A.8. If the crew origin terminal is the home terminal will be released at the origin terminal and paid a basic day, including overtime when applicable, in addition to the minimum of four (4) hours at the basic pro rata through freight rate for working the 25-mile zone. If the origin terminal is the away terminal, the crew will be deadheaded to the destination terminal, except in cases of emergency (i.e., Acts of God, derailment, etc.).

 

Q.9. Is it the intent of this agreement to use engineers in the 25-mile zone if not qualified to operate on that territory?

 

A.9. No. It is not the intent of this agreement to require engineers to operate against their will within the 25-mile zone if not familiar with such territory.

 

Q.10. Do the 25-mile zone provisions, including the pay provisions thereof, apply to all engineers?

 

A.10. These provisions apply equally to pre-1985 engineer, post-1985 engineers, and engineers hired/promoted subsequent to the provisions of this agreement.

 

Q.11. Is the ½ day at the basic pro rata through freight rate for operating in the 25-mile zone frozen and/or is it a duplicate payment/special allowance?

 

A.11. No, it is subject to future wage adjustments and it is not a duplicate pay/special allowance.

 

Example 1 –

 

 Crew was called on duty for 10:00, upon going on duty you are notified that you must go to the far side of the terminal (within the 25-mile zone) to get the train. The crew departs from that location and reaches the destination terminal.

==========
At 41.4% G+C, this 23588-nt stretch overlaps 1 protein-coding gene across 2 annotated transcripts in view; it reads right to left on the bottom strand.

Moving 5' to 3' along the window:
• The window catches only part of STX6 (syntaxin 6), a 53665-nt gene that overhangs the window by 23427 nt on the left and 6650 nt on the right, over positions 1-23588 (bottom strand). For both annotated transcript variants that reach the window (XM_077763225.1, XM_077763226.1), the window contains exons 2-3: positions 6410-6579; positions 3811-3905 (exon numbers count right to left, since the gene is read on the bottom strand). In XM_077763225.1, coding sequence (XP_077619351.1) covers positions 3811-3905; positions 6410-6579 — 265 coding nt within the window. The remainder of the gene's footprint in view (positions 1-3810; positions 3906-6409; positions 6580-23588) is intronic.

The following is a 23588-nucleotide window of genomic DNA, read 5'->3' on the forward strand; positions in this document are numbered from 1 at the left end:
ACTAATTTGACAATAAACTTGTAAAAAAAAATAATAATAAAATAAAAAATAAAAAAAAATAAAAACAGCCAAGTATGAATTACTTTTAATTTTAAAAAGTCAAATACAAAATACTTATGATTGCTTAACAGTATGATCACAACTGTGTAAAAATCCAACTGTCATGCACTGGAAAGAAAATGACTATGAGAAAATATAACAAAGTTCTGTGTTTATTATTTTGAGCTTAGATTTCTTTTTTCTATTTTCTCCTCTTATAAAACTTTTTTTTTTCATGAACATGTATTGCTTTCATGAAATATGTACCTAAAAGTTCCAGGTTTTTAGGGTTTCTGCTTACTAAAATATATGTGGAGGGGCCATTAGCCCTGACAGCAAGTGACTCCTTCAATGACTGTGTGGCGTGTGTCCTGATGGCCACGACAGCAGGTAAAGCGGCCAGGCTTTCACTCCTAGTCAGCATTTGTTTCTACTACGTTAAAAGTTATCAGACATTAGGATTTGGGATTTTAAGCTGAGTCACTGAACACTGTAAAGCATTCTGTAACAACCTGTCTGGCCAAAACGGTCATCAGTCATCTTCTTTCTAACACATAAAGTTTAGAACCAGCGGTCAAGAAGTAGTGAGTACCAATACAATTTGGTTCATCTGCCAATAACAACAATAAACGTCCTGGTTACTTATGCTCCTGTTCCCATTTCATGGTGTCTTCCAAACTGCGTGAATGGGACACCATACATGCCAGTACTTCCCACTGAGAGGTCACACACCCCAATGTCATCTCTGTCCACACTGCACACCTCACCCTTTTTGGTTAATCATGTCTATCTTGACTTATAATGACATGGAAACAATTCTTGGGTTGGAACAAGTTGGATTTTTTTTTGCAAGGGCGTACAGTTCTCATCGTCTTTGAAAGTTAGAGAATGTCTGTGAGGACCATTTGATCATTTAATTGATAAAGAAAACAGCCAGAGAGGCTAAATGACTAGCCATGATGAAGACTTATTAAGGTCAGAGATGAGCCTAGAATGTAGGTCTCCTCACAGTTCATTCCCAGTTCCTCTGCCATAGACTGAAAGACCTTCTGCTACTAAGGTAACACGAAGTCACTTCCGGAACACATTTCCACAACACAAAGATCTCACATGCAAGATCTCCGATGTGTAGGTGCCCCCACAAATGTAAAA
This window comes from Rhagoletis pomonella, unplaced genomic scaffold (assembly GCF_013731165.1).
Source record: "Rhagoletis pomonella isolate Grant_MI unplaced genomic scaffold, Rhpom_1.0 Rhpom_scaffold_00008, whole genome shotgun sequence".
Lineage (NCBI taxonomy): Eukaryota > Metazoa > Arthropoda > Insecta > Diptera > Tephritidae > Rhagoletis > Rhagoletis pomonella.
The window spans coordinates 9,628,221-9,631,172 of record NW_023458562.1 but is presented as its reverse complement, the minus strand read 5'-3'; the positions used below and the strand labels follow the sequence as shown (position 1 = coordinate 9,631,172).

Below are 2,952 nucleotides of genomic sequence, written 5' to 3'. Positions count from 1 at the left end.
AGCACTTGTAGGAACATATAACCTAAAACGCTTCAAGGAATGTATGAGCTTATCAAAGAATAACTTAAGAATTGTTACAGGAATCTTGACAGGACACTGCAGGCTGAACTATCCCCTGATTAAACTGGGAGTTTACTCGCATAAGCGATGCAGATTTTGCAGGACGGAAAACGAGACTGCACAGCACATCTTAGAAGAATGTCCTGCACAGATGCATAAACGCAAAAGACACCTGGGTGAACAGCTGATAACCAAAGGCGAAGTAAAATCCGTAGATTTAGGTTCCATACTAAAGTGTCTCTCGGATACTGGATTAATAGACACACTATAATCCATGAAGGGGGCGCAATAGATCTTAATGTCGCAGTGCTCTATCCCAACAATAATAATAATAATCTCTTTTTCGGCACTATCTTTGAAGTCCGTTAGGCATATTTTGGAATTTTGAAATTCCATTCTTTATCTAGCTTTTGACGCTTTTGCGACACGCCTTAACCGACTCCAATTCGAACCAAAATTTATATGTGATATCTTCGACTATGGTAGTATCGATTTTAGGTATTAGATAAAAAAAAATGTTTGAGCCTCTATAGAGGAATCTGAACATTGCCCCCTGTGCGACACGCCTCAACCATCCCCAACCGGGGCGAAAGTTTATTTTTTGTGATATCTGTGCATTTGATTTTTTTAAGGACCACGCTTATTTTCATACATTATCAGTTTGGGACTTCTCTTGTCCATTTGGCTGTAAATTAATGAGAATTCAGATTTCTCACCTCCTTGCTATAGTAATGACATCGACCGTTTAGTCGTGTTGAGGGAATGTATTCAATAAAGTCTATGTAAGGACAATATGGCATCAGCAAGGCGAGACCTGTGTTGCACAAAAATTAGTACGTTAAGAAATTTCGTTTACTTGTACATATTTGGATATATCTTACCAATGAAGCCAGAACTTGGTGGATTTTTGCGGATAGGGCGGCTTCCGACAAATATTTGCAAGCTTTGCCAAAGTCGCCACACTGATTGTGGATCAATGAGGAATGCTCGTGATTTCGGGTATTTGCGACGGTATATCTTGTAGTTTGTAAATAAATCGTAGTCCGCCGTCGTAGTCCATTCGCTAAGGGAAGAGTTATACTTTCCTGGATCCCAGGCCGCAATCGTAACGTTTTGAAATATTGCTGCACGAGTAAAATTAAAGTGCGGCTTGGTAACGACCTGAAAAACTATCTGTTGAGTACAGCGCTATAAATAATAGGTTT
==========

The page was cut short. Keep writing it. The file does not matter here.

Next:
Record all information outlined in the Supt Bulletin.

 

YOUR TIME OUT OF LIMITS STARTS WHEN YOU GET IN THE VAN

 

If you spend time waiting for a van and or waiting for paperwork, note this in your FRA tie up that you spent “OT” on line E for a van or Paperwork.

 

Show your transport accurately as well as time out of the limits. If your time out of the limits exceeds 4 hours be sure to note that as you are entitled to additional compensation on a minuet by minuet basis. If the overtime pay is greater than the time spent out of the limits, you will be paid the higher amount.

 

Example 2 –

 

 Crew was called on duty for 10:00, upon going on duty you are notified that you must go to the far side of the terminal (within the 25-mile zone) to get the train. The crew departs from that location and does not reach the destination terminal.

 

As above show all information correctly, however in this situation you are entitled to all district miles, overtime earnings if applicable and the 4-hour payment with no offset of your overtime.

 

 

It is important to note there is a difference between the 25-mile zone/ out of limits payment and the runoff seniority district payment. If the crew is instructed to go beyond the 25-mile zone they are entitled to a basic day payment with no offset in either situation above. 

 

If you have any questions, please contact your Local Chairman.